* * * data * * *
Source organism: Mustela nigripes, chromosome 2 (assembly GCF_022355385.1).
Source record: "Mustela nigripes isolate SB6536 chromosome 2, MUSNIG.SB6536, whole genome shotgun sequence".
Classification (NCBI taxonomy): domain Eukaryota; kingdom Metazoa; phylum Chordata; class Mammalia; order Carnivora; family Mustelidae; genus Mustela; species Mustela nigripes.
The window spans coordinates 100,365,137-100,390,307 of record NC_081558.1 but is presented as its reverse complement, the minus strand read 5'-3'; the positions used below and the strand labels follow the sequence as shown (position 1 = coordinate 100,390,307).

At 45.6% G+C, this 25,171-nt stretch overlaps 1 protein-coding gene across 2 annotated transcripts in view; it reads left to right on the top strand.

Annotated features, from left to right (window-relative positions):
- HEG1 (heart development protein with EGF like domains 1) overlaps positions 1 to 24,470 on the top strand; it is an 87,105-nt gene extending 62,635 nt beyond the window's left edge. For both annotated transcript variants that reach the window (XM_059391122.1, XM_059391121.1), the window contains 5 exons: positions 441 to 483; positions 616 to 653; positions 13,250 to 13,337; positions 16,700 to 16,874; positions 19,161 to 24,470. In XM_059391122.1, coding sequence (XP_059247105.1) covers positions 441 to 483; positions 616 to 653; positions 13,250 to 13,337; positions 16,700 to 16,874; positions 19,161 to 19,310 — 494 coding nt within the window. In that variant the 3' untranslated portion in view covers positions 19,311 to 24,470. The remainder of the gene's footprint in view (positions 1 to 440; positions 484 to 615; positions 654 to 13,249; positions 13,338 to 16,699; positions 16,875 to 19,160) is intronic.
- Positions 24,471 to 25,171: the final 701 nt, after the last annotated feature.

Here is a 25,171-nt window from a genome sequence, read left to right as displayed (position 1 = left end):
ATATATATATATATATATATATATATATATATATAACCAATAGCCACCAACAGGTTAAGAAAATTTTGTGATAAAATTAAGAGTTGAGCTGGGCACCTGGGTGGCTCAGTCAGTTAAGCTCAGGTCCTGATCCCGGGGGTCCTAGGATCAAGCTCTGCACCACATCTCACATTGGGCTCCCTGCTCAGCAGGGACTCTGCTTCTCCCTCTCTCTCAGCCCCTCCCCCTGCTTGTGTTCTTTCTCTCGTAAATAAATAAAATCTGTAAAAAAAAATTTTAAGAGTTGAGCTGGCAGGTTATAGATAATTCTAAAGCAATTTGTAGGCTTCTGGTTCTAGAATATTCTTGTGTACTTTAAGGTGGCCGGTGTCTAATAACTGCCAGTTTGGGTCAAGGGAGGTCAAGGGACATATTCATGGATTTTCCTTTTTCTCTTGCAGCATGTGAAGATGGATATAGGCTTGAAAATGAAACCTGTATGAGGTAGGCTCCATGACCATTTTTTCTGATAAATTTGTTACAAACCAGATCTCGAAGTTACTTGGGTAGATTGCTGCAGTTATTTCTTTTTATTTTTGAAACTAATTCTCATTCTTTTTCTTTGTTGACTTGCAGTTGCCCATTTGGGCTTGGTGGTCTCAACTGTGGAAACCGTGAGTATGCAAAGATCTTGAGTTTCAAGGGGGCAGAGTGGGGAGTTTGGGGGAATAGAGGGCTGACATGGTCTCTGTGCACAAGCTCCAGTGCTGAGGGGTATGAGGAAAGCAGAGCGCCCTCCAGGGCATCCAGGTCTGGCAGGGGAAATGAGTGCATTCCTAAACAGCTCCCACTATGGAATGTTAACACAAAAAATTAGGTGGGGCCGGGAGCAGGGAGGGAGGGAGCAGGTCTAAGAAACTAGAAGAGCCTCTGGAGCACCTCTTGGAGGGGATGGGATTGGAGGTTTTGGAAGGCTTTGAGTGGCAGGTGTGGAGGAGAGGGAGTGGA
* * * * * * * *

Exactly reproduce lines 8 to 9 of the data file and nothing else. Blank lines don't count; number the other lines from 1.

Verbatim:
- Positions 24,471 to 25,171: the final 701 nt, after the last annotated feature.

Here is a 25,171-nt window from a genome sequence, read left to right as displayed (position 1 = left end):